Having recently had the pleasure of seeing Nick Waterhouse his big and brassy brand of neo-soul the crowd were given another morsel of individuality. Max Pope an 18 year old from South London sloped on to the Hackney stage with a guitar around his neck and a pallor that befits a boy of his generation. His slowed down and whimsical slacker rock made enough mod faces smile that we had to make him our pick for this week’s Unsigned Sunday.
Pope’s set was so striking because of his complete lack of awareness to the audiences desire, a strange thing to compliment an artist with, i know. But it was this nonchalance that made his performance so endearing and honest, something which slowly turned an audience full of tailored shirts, flashing trilbys and gleaming cufflinks into a swaying mass of smiling, shuffling bodies.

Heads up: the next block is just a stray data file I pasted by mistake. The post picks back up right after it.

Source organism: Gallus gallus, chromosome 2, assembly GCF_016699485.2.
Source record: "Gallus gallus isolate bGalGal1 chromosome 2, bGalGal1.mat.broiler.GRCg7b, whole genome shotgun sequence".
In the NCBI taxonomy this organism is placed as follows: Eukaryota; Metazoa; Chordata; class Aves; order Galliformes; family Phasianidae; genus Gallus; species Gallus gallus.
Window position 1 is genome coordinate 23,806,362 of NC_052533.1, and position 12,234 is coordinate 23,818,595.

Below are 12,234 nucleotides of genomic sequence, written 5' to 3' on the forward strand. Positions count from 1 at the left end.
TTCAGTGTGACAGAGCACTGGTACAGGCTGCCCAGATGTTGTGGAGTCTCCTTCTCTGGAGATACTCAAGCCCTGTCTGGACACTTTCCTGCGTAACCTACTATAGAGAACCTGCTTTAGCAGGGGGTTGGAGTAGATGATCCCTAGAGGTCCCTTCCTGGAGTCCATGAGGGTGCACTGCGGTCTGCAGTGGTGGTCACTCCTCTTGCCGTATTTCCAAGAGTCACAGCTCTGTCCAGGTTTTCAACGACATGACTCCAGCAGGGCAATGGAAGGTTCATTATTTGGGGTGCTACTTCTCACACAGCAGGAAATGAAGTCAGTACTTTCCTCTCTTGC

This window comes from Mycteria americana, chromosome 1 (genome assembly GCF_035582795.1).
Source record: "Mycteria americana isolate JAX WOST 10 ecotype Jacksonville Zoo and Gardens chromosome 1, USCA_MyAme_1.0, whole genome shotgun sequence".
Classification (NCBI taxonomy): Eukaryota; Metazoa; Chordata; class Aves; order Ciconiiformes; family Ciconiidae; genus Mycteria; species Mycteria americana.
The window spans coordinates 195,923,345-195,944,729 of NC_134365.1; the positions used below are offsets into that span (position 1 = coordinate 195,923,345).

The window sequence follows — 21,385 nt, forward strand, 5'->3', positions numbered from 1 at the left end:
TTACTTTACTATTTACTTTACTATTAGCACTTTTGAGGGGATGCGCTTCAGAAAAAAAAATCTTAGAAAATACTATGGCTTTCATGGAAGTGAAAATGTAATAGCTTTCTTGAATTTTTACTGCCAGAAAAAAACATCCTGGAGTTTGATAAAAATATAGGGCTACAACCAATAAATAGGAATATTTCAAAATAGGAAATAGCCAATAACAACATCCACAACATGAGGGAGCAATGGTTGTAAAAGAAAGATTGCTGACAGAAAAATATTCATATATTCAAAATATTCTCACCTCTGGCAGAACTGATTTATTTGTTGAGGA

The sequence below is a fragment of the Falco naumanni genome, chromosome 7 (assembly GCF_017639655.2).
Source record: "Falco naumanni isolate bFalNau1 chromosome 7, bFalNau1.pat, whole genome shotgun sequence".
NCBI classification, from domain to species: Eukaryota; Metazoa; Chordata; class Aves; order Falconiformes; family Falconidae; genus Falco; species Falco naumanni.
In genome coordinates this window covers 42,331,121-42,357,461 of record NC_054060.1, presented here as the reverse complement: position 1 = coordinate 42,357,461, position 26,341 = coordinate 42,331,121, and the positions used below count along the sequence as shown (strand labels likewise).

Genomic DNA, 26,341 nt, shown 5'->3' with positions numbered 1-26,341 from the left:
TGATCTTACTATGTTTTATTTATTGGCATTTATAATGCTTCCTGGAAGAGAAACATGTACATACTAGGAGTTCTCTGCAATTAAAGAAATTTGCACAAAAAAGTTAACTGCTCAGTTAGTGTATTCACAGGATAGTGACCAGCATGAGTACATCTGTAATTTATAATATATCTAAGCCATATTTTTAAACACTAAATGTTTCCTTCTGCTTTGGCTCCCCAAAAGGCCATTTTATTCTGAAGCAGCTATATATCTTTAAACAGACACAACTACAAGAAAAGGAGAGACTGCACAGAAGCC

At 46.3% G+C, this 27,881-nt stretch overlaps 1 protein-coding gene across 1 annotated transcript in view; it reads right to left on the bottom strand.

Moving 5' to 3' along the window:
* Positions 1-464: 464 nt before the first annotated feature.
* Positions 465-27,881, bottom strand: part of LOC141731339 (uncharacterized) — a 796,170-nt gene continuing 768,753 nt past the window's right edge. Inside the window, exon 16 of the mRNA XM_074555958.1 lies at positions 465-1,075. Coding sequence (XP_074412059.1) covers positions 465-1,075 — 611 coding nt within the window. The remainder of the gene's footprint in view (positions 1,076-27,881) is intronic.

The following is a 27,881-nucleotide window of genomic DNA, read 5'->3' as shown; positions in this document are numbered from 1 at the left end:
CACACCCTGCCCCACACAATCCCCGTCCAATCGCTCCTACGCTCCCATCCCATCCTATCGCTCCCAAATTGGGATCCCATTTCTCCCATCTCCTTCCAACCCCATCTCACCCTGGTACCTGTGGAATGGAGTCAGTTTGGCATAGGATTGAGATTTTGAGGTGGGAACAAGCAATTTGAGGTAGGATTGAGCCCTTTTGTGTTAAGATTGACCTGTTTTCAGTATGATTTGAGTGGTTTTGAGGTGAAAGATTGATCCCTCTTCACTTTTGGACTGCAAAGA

Gone to Count Sheep hints at this with it’s jumping Krule inspired beats and the pranging and twanging guitar that highlights the youth that runs through the track. Dipping into Larrikin Love’s poetic justice and the scrappy surf-rock of Mac Demarco, without the demonic undertones. Instead with have a youthful optimism and a pop driven core.
Max Pope has the ability to take a predominantly American sound in to something quintessentially British, all excusing the sunshine. It’s apathetic at times, furious at points and with enough reggae infused soul to make any Sunday a sunny day.